Interest in the work never faded completely away, however. In the early 1990s, two manuscript copies of the score came to light. The first was found in the collection of Albert Riemenschneider (1878-1950), an American organist who studied with Widor, and performed the symphony with the Cleveland Orchestra in 1928. The second score had been in the possession of Courboin until his death in 1973. Copies of both manuscripts began to circulate, and interest in the forgotten work began to revive. In 2000, David Bowden conducted a performance with the San Diego Symphony and organist Robert Plimpton, which received a cheering standing ovation after just the first movement. At the end of the performance the vociferous ovation extended nearly fifteen minutes. The parts that were used for this concert were provided to Bowden after being found in the attic of one of Courboin’s descendants now living in Tennessee.
Dr. Bowden writes, “The performance of the complete symphony/concerto was enormously successful, but the musicians struggled to actually be able to read photocopies of old hand-written parts. Through an influential patron at that concert who heard about these issues, the world’s premier Widor scholar, musicologist John Near, was engaged to edit and publish this great work. I was privileged to be able to be consulted by Dr. Near on a number of matters related to the published performing edition. It is a joy to present this once lost and forgotten masterpiece tonight, a work in whose revival I was able to play a part. I hope you enjoy it as much as I do.”
The Symphony for Organ and Orchestra is in three movements, of which the first and third derive from the Organ Symphony no. 6, published in the opus 42 series. This explains Widor’s decision to designate the orchestral version as opus 42 as well, though the modifier bis (2 or “the 2nd”) has been added. These outer movements are scored for full orchestra in addition to the organ part, which is changed very little from the original version. The middle movement, however, is taken from the Organ Symphony no. 2 (opus 13), much more sparingly re-scored for organ and strings.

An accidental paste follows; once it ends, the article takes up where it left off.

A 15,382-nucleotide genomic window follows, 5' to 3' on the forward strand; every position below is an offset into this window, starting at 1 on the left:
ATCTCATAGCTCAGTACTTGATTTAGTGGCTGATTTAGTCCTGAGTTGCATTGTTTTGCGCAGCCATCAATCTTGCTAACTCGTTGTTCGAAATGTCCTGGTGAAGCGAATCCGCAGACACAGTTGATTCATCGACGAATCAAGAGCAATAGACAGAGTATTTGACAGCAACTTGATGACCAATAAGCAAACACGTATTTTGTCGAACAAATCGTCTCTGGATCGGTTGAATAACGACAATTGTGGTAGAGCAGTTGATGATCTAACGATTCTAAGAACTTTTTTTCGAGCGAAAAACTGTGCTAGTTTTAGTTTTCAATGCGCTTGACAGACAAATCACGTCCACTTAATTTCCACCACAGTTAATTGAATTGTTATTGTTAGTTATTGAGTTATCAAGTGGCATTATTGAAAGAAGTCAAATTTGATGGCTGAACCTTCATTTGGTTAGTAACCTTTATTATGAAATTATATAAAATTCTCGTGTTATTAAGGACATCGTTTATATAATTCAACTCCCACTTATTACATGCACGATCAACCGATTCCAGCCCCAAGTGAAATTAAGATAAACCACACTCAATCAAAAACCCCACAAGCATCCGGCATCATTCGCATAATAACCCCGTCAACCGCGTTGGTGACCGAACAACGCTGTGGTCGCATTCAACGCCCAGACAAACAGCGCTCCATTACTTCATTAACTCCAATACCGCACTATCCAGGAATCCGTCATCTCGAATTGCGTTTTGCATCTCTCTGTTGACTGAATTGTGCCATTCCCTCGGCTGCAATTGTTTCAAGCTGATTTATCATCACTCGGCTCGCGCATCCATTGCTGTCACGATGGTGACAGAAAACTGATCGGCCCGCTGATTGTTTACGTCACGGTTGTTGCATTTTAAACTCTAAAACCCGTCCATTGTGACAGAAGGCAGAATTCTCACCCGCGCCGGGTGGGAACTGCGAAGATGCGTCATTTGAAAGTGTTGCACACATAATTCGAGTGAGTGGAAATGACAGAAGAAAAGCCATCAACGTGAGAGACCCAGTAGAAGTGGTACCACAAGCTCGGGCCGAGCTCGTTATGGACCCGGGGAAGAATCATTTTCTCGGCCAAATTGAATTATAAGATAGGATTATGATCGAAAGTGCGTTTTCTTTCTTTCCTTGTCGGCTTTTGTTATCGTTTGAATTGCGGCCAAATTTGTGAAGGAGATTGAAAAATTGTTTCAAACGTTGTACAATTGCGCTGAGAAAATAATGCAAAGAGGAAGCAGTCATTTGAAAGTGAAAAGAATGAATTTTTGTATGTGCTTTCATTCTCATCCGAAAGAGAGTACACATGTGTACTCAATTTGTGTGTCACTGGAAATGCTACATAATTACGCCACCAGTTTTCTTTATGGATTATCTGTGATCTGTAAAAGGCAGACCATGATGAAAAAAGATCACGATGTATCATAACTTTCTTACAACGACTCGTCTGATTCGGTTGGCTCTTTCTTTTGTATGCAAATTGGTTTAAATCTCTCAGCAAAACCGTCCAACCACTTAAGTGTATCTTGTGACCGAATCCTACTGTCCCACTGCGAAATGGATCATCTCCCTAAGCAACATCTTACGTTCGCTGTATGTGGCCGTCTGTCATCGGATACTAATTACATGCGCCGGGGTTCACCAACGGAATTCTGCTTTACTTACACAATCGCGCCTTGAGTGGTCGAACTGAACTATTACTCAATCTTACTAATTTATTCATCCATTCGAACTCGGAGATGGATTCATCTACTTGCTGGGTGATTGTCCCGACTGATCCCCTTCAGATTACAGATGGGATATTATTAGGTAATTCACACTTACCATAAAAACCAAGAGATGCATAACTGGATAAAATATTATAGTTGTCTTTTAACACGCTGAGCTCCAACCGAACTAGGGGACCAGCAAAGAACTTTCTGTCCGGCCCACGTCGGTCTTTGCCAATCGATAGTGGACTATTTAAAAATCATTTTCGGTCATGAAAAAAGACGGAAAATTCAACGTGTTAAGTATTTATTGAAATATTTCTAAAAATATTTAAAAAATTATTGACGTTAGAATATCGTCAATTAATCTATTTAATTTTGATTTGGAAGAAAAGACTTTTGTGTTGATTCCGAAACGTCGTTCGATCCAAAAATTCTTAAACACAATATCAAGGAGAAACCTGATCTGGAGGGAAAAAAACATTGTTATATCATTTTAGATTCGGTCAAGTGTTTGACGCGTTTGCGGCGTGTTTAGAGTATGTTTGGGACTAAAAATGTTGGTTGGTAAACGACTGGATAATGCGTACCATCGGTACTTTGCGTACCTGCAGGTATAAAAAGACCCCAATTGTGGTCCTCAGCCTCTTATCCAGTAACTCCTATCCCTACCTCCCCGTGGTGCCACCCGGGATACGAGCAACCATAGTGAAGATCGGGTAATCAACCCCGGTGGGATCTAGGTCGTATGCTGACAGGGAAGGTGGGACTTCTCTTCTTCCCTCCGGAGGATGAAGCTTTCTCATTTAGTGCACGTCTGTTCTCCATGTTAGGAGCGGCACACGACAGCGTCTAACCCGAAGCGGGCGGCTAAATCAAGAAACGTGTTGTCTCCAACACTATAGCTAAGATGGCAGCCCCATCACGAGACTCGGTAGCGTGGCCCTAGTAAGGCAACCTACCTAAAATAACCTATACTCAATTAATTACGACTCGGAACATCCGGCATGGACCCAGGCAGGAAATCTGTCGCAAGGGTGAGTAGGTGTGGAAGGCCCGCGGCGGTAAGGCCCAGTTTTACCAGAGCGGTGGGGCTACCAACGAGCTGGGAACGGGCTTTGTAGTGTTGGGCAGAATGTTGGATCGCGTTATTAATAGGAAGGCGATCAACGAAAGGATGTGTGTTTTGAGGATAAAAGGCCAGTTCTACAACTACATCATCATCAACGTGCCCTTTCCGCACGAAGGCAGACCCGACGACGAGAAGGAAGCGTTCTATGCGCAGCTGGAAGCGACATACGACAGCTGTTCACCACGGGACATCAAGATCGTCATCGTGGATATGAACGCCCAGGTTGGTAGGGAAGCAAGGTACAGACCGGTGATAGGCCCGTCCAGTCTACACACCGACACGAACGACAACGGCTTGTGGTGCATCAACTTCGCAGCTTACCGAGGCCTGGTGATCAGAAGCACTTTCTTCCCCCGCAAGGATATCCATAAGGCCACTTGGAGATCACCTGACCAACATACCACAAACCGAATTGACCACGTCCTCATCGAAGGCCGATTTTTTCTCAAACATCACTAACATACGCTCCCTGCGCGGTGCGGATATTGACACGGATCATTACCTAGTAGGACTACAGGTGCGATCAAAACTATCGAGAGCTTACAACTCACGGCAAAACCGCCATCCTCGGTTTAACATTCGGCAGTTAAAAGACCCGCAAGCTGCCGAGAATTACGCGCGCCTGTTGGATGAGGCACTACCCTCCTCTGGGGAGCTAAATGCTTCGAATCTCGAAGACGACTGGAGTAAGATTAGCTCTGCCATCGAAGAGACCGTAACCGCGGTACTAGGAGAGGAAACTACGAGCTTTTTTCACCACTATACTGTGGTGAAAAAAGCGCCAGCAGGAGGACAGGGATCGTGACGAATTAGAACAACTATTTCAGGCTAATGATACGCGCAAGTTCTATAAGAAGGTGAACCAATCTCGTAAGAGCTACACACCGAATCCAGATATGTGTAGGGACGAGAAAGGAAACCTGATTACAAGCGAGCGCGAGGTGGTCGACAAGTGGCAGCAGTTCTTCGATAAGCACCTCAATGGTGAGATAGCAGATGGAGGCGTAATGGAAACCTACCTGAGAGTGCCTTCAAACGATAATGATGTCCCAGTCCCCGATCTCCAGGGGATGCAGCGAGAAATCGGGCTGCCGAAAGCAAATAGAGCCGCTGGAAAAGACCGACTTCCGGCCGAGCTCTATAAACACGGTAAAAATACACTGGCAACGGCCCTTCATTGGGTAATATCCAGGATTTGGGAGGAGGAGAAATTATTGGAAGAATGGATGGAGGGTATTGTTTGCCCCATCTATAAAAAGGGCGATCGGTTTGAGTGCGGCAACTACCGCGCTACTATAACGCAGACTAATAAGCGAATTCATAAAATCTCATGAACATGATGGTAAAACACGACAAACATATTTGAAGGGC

Bowden continues, “Now it is only a matter of time before this Symphony for Organ and Orchestra takes its place in the standard repertoire alongside Widor’s other great works. For, like the symphonies for solo organ, this piece demonstrates a wealth of warm lyricism, intricate rhythms, subtle orchestration, and powerful fortissimos.”
Morten Lauridsen – Lux Aeterna
For those who presume modern art music to be harsh or strident, Morten Lauridsen demonstrates that it ain’t necessarily so. His tranquil, melodic compositions and lush orchestrations, which hearken more to late Romantic and Impressionistic music than to the avant garde trends of the 20th Century, have found a welcoming home in concert halls around America during the 59-year old composer’s lifetime. Not surprisingly, Lauridsen has enjoyed a string of grants and prizes for his work, including honors from the National Endowment for the Arts, Meet the Composer, ASCAP, and others.
Written in 1997 for the Los Angeles Master Chorale, which has held Lauridsen as its composer-in-residence since 1994, Lux Aeterna is composed around ancient Latin texts, all of which make reference to Light. The five-movement work, performed without pause between movements, is infused with a sense of peacefulness uncommon in modern music, echoing in many places the muted yet exquisite beauty of Gabriel Faure’s Requiem.
Like that work, Lux Aeterna is based on sacred canonical texts – in this instance, the beginning and ending of the traditional Catholic requiem mass, plus three central movements drawn from the Te Deum, O Nata Lux, and Veni, Creator Spiritus. It is noteworthy that the light-themed work is framed by words originally intended to honor the dead – for one hears throughout the music a sense of contrast, an underlying emotional complexity that is not all blaze and brilliance. Light, after all, is most impressive when it casts shadows, and here there are plenty – not least of them the emotional backdrop experienced by the composer, whose mother passed away while he was working on Lux Aeterna.
But Lauridsen reminds us that in darkest times, light can always be found: “You opened the kingdom of heaven to all believers,” the choir sings in the work’s second movement. “A light has risen in the darkness for the upright. Have mercy upon us, O Lord, have mercy upon us.”